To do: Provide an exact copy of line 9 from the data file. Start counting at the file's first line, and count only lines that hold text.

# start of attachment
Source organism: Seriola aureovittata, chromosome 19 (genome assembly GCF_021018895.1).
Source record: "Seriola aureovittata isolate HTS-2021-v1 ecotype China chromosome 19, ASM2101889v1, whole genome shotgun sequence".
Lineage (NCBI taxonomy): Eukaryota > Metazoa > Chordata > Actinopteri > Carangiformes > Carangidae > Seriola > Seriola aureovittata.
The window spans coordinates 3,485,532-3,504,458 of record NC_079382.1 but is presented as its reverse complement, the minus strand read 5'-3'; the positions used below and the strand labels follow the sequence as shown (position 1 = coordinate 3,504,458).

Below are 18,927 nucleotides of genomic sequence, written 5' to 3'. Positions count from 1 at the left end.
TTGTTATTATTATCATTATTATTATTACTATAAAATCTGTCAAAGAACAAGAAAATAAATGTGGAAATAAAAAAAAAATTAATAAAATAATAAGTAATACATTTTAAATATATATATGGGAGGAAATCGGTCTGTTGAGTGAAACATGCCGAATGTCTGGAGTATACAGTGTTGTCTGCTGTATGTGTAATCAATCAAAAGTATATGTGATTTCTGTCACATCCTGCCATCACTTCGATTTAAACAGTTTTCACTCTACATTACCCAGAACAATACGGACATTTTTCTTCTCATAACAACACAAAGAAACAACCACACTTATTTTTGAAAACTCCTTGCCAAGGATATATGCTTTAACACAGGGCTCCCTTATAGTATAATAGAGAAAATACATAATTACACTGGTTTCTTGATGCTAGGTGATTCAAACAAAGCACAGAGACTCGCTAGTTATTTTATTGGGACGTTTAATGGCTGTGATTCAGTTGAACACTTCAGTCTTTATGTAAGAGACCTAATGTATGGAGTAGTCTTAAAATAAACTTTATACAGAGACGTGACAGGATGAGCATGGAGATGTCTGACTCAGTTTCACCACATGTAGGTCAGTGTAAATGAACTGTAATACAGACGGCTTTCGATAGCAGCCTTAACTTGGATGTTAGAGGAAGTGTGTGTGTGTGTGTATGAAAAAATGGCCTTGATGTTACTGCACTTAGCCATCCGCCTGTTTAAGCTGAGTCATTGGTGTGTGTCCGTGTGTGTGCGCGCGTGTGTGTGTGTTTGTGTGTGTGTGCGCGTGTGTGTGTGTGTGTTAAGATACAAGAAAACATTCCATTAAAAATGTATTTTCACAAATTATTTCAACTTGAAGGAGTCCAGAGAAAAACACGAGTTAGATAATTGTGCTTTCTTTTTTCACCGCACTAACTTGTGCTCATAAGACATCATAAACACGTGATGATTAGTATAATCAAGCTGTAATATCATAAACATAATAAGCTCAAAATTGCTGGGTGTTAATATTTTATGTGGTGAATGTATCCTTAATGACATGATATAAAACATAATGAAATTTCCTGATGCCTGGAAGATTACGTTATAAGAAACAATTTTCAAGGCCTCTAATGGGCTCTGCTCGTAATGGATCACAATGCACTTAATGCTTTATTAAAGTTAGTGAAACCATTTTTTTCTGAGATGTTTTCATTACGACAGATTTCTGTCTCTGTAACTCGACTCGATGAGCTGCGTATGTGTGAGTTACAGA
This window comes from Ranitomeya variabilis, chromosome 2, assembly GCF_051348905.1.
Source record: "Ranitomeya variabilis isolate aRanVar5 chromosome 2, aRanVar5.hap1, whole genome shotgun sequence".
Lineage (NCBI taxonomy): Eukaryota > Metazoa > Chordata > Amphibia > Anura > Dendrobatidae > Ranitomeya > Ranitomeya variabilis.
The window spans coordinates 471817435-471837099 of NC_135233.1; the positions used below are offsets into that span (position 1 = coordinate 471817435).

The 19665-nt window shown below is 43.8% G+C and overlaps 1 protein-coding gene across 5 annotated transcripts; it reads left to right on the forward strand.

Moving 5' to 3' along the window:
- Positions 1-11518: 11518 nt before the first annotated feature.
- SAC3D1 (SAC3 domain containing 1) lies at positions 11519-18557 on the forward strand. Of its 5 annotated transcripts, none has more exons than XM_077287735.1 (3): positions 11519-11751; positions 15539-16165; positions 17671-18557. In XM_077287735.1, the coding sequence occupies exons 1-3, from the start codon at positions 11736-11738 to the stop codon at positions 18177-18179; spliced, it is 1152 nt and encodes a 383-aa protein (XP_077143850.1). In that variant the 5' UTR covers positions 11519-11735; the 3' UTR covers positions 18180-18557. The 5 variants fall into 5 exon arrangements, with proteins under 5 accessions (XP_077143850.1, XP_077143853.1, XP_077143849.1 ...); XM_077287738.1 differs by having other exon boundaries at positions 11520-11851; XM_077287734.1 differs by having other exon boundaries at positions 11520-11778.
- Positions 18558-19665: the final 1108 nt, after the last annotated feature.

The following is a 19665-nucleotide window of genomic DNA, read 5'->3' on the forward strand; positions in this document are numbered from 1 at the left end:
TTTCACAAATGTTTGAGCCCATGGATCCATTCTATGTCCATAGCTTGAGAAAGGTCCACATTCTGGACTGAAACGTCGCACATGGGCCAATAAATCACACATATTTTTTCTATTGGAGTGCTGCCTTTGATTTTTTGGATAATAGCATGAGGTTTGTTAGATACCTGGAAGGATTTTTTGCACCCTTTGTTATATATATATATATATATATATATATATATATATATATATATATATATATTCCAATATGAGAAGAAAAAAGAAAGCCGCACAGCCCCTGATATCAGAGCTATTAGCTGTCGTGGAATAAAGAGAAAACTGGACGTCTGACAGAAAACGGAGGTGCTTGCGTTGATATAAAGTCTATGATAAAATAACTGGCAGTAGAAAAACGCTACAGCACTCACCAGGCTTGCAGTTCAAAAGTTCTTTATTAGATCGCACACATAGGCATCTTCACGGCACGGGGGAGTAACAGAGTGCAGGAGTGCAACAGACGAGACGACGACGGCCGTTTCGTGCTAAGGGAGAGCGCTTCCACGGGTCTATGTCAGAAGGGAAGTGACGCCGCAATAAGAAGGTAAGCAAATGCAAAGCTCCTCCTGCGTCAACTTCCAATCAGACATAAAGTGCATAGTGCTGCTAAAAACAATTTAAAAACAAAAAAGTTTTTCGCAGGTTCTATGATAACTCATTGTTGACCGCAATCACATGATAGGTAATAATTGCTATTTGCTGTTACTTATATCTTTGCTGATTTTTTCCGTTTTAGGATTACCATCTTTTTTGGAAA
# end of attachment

Lineage (NCBI taxonomy): Eukaryota > Metazoa > Chordata > Amphibia > Anura > Dendrobatidae > Ranitomeya > Ranitomeya variabilis.